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Shipwreck Leather Straps For Early Wristwatches
The wristwatches produced during World War I typically have a very recognisable appearance, with a large circular case onto which wire lugs have been soldered in order that a strap can be attached. These very early models are of enormous historical importance and we always make a point of having a carefully chosen selection by Rolex, IWC, Omega, Longines and Zenith from this period available for immediate purchase.
If you purchase a vintage watch of this kind from this site, it will arrive with the strap shown in the photographs that accompany its description. There is absolutely nothing wrong with this and your watch will be perfectly wearable, but if you want have it in the form in which it was worn when new, then technically, this style of strap is not correct.
Period photographs of officers in the trenches during the Great War show us that originally, early wristwatches were fitted with distinctive two piece straps, with a long continuous run of leather being threaded through both sets of lugs and passing behind the case back, before in turn being fitted through two slits cut in a much wider backing piece. The overall result is a wide strap, slightly wider than the whole watch ,that is extremely comfortable on the wrist.
We had been aware of this type of strap for almost two decades and a favourite complaint of ours for years was that it was no longer available in high quality form. Just occasionally, straps constructed in this two part manner are encountered in low grade shoe repair and key cutting type outlets, but these are of very coarse, utilitarian grade and at odds with the refined taste of most serious vintage watch collectors.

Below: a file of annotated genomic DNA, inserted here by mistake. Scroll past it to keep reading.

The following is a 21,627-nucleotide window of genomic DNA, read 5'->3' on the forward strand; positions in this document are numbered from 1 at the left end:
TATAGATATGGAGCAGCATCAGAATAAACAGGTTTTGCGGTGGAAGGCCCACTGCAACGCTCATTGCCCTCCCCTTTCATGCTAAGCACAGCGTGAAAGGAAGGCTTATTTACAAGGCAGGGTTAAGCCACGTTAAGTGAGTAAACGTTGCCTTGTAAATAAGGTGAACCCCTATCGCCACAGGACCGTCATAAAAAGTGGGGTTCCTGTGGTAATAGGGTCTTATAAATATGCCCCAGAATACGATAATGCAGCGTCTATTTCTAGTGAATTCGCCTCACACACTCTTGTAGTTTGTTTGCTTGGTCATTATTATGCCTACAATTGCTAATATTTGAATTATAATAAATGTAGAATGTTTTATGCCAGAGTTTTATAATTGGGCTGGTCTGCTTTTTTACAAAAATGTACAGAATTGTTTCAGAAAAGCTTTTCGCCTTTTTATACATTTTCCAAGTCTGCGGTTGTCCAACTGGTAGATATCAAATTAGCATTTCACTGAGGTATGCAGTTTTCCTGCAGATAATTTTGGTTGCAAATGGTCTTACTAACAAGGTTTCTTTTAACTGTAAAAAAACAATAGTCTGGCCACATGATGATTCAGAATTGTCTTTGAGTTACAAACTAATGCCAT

Finally, the decision was made to take the bull by the horns and have a batch of these straps manufactured to the quality standard that was appropriate for high value antique watches. We had been lucky in finding a couple of World War I watches on which the original, badly worn, straps were still present and these, together with a number of period photos in the archives of London’s Imperial War Museum, enabled patterns to be made for new production.
The quality of these straps is second to none. We spent quite a while obtaining samples from various leather workers until we found one that was felt to be genuinely exceptional. This chap works from his home and is a free lance subcontractor to some of London’s most celebrated and famous bespoke shoe and luggage makers. To give you an idea of his standard, it is worth mentioning that he once commented in passing that he avoids answering his telephone while stitching, because if he does so and then returns to his work, he can spot the point where he broke off and then continued by the minute change in stitch length, despite this being completely unnoticeable to the end user. If you’ve ever purchased leather goods by Hermes or Louis Vuitton, you’ll already be familiar with the sort of attention to detail that goes into these straps.
Having tracked down a first class manufacturer, the next step was to source a suitable leather from which the straps could be made. The ultimate choice for sheer opulence was the so called “shipwreck leather” that had been brought up from the wreck of the Metta Catharina, a trading ship that had gone down in a storm off the coast of Plymouth in 1786 on its way from St. Petersburg to the Mediterranean. Remarkably, due to the rolls of hide being kept away from air by a covering of thick black mud, they were still supple and effectively as they were over two hundred years ago. As with the Nanking cargo of shipwreck recovered china sold by Christie’s in the mid-1980s, there had been quite a bit of media exposure relating to this discovery, with HRH the Prince of Wales having several pairs of shoes made from this hide by both John Lobb and R.E Tricker. While phenomenally expensive, the leather itself is incredibly beautiful and ideal for the application here.